Sigismund I the Old

On September 13, 1506, Sigismund I the Old was elected to be the Grand Duke of Lithuania. On December 8, 1506, Sigismund I the Old was elected in Piotrków by Poland’s magnates. On February 8, 1512, Sigismund I the Old married Barbara Zápolya when she was seventeen-years old. After Barbara Zápolya died in 1515, Sigismund I the Old married Bona Sforza in 1518. She was the niece of Holy Roman emperor Maximilian I. Bona Sforza brought celery, cauliflower, and leeks to Poland from Italy. In the beginning of Sigismund the Old’s reign, the sejm passed laws that increased the power of the king in the monetary system. The sejm also increased tariffs. Kraków’s mint produced more silver half grosze to increase the amount of grosze in circulation to increase trade.

Lithuania came into conflict with the Grand Duchy of Moscow after it claimed all Ruthenian lands as its own homeland. In the spring and autumn of 1507, castle-towns on Lithuania’s borderlands were attacked by Vasili III of Russia and defended successfully by Lithuania. Orsha and Minsk were attacked and defended by Polish forces led by Mikołaj Firlej and Lithuanian forces led by Konstanty Ostrogski. The Ruthenian forces retreated and a peace settlement was agreed upon. In 1509, Mikołaj Kamieniecki defended an attack by Wallachia. He ended up retrieving Pokucie and ended up defeating the assailing forces that ended up retreating. In February 1514, the Habsburgs made an alliance with the Grand Duchy of Moscow. They encouraged it to fight and destabilize Poland. The two actors conspired to partition Poland.

The Tatars threatened Poland. In 1512, Mikołaj Kamieniecki and Konstanty Ostrogski defeated the Tatars in a battle at Vyshnivets. Smoleńsk, Połock, and Witebsk were besieged. In the summer of 1513, Ostrogski was able to stop the sieges of the cities.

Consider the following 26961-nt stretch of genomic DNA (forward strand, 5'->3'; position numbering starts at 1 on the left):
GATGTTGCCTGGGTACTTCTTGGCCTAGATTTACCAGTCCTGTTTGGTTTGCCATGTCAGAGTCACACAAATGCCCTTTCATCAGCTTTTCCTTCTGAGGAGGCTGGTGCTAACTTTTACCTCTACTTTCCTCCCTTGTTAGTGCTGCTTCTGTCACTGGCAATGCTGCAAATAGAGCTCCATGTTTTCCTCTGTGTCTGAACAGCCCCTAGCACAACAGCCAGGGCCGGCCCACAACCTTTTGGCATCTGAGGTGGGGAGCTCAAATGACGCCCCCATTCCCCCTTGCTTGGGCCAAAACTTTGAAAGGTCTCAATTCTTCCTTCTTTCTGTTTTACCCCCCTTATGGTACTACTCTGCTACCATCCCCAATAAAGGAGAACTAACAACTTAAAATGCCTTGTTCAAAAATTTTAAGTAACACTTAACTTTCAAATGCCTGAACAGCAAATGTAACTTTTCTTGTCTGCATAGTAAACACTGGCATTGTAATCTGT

In 1514, when Smoleńsk was besieged for the second time by the Grand Duchy of Moscow, it was captured after about ten weeks of fighting. On September 8, 1514, Konstanty and Janusz Świerczowski defeated an army twice as large as theirs in a battle at Orsha. Maximilian I, Vladislaus II of Hungary, and Zygmunt met at Pressburg and Vienna in July 1515. Maximiliam I offered to help in peace negotiations with the Grand Duchy of Moscow. Vladislaus II of Hungary and Zygmunt the Old offered to mediate in peace talks with Maximilian I’s enemies. They hoped to form an alliance of several countries against the Ottoman Empire. Maximilian I also resigned from supporting the Teutonic Knights and Sigismund the Old resigned from being the patron of the Teutonic Knights. The meeting in Vienna also produced marriage agreements. Sigismund the Old’s youngest daughter, Elizabeth, was to marry Friedrich II. Maximilian I’s grandchildren, Ferdinand and Maria, were to marry with Vladislaus II of Hungary’s children, Ludwig and Anna.